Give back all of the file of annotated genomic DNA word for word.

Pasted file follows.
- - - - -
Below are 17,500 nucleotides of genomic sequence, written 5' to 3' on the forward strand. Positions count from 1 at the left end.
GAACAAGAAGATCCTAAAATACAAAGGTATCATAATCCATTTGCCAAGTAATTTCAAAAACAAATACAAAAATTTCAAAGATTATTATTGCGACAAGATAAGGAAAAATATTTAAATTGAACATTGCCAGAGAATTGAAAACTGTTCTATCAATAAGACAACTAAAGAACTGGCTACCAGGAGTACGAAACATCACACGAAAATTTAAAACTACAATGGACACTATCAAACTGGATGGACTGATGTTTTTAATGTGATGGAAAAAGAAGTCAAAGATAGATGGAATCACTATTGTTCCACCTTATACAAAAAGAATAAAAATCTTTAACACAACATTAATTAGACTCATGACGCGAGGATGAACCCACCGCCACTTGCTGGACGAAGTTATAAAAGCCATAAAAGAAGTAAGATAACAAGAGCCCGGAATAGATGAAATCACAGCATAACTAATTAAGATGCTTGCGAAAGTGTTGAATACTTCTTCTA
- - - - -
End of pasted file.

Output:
Below are 17,500 nucleotides of genomic sequence, written 5' to 3' on the forward strand. Positions count from 1 at the left end.
GAACAAGAAGATCCTAAAATACAAAGGTATCATAATCCATTTGCCAAGTAATTTCAAAAACAAATACAAAAATTTCAAAGATTATTATTGCGACAAGATAAGGAAAAATATTTAAATTGAACATTGCCAGAGAATTGAAAACTGTTCTATCAATAAGACAACTAAAGAACTGGCTACCAGGAGTACGAAACATCACACGAAAATTTAAAACTACAATGGACACTATCAAACTGGATGGACTGATGTTTTTAATGTGATGGAAAAAGAAGTCAAAGATAGATGGAATCACTATTGTTCCACCTTATACAAAAAGAATAAAAATCTTTAACACAACATTAATTAGACTCATGACGCGAGGATGAACCCACCGCCACTTGCTGGACGAAGTTATAAAAGCCATAAAAGAAGTAAGATAACAAGAGCCCGGAATAGATGAAATCACAGCATAACTAATTAAGATGCTTGCGAAAGTGTTGAATACTTCTTCTA